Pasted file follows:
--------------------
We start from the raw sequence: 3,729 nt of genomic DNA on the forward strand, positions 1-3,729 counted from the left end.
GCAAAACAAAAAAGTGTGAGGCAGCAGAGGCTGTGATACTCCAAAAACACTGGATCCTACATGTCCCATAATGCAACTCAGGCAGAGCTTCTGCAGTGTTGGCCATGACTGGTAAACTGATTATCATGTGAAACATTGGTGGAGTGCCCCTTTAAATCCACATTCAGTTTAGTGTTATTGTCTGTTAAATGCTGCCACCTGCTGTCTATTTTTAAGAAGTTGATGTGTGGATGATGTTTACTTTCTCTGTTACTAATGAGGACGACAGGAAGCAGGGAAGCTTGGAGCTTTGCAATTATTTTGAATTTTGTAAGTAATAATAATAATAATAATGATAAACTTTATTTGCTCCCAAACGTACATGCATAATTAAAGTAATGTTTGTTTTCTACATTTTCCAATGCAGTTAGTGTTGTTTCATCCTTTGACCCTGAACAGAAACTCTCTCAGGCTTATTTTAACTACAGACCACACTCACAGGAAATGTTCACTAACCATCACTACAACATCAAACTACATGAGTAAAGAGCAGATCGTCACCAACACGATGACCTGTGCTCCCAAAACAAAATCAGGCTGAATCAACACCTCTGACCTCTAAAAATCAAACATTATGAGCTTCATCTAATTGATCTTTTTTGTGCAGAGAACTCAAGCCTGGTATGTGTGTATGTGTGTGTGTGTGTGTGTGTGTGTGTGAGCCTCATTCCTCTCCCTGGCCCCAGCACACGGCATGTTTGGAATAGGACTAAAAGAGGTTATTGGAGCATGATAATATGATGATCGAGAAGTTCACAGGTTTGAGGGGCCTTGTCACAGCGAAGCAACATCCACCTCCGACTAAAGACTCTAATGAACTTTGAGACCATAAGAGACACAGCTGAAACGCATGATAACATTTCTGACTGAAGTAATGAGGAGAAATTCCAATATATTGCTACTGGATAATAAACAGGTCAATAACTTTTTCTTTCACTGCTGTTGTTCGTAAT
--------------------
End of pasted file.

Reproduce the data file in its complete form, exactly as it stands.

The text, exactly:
We start from the raw sequence: 3,729 nt of genomic DNA on the forward strand, positions 1-3,729 counted from the left end.
GCAAAACAAAAAAGTGTGAGGCAGCAGAGGCTGTGATACTCCAAAAACACTGGATCCTACATGTCCCATAATGCAACTCAGGCAGAGCTTCTGCAGTGTTGGCCATGACTGGTAAACTGATTATCATGTGAAACATTGGTGGAGTGCCCCTTTAAATCCACATTCAGTTTAGTGTTATTGTCTGTTAAATGCTGCCACCTGCTGTCTATTTTTAAGAAGTTGATGTGTGGATGATGTTTACTTTCTCTGTTACTAATGAGGACGACAGGAAGCAGGGAAGCTTGGAGCTTTGCAATTATTTTGAATTTTGTAAGTAATAATAATAATAATAATGATAAACTTTATTTGCTCCCAAACGTACATGCATAATTAAAGTAATGTTTGTTTTCTACATTTTCCAATGCAGTTAGTGTTGTTTCATCCTTTGACCCTGAACAGAAACTCTCTCAGGCTTATTTTAACTACAGACCACACTCACAGGAAATGTTCACTAACCATCACTACAACATCAAACTACATGAGTAAAGAGCAGATCGTCACCAACACGATGACCTGTGCTCCCAAAACAAAATCAGGCTGAATCAACACCTCTGACCTCTAAAAATCAAACATTATGAGCTTCATCTAATTGATCTTTTTTGTGCAGAGAACTCAAGCCTGGTATGTGTGTATGTGTGTGTGTGTGTGTGTGTGTGTGTGAGCCTCATTCCTCTCCCTGGCCCCAGCACACGGCATGTTTGGAATAGGACTAAAAGAGGTTATTGGAGCATGATAATATGATGATCGAGAAGTTCACAGGTTTGAGGGGCCTTGTCACAGCGAAGCAACATCCACCTCCGACTAAAGACTCTAATGAACTTTGAGACCATAAGAGACACAGCTGAAACGCATGATAACATTTCTGACTGAAGTAATGAGGAGAAATTCCAATATATTGCTACTGGATAATAAACAGGTCAATAACTTTTTCTTTCACTGCTGTTGTTCGTAAT